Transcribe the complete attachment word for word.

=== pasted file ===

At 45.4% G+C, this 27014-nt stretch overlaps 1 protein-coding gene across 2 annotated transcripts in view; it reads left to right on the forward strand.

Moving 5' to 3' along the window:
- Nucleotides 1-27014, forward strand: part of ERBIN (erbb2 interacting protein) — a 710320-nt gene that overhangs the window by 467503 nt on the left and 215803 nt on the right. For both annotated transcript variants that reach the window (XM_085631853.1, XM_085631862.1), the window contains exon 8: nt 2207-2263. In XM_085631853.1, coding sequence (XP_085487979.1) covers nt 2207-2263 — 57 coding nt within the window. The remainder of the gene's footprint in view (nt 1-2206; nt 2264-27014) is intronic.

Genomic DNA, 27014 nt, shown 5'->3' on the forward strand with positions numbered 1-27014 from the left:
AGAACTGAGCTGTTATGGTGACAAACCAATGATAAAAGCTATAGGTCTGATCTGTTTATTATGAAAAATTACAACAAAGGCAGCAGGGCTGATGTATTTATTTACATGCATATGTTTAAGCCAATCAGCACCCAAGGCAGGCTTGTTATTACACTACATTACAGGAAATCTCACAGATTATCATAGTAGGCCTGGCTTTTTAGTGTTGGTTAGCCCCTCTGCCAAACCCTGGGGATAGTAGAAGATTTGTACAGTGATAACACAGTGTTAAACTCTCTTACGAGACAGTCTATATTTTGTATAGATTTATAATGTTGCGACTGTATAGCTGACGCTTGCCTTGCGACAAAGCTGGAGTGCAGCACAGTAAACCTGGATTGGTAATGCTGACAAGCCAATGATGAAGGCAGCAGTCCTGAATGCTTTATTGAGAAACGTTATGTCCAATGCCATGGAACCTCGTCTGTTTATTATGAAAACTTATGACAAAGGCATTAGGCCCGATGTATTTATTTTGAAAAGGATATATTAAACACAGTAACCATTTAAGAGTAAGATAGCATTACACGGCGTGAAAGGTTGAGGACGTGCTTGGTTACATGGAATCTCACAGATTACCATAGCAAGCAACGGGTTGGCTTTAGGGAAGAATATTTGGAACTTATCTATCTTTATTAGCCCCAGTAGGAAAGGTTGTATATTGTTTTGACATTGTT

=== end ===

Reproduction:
At 45.4% G+C, this 27014-nt stretch overlaps 1 protein-coding gene across 2 annotated transcripts in view; it reads left to right on the forward strand.

Moving 5' to 3' along the window:
- Nucleotides 1-27014, forward strand: part of ERBIN (erbb2 interacting protein) — a 710320-nt gene that overhangs the window by 467503 nt on the left and 215803 nt on the right. For both annotated transcript variants that reach the window (XM_085631853.1, XM_085631862.1), the window contains exon 8: nt 2207-2263. In XM_085631853.1, coding sequence (XP_085487979.1) covers nt 2207-2263 — 57 coding nt within the window. The remainder of the gene's footprint in view (nt 1-2206; nt 2264-27014) is intronic.

Genomic DNA, 27014 nt, shown 5'->3' on the forward strand with positions numbered 1-27014 from the left:
AGAACTGAGCTGTTATGGTGACAAACCAATGATAAAAGCTATAGGTCTGATCTGTTTATTATGAAAAATTACAACAAAGGCAGCAGGGCTGATGTATTTATTTACATGCATATGTTTAAGCCAATCAGCACCCAAGGCAGGCTTGTTATTACACTACATTACAGGAAATCTCACAGATTATCATAGTAGGCCTGGCTTTTTAGTGTTGGTTAGCCCCTCTGCCAAACCCTGGGGATAGTAGAAGATTTGTACAGTGATAACACAGTGTTAAACTCTCTTACGAGACAGTCTATATTTTGTATAGATTTATAATGTTGCGACTGTATAGCTGACGCTTGCCTTGCGACAAAGCTGGAGTGCAGCACAGTAAACCTGGATTGGTAATGCTGACAAGCCAATGATGAAGGCAGCAGTCCTGAATGCTTTATTGAGAAACGTTATGTCCAATGCCATGGAACCTCGTCTGTTTATTATGAAAACTTATGACAAAGGCATTAGGCCCGATGTATTTATTTTGAAAAGGATATATTAAACACAGTAACCATTTAAGAGTAAGATAGCATTACACGGCGTGAAAGGTTGAGGACGTGCTTGGTTACATGGAATCTCACAGATTACCATAGCAAGCAACGGGTTGGCTTTAGGGAAGAATATTTGGAACTTATCTATCTTTATTAGCCCCAGTAGGAAAGGTTGTATATTGTTTTGACATTGTT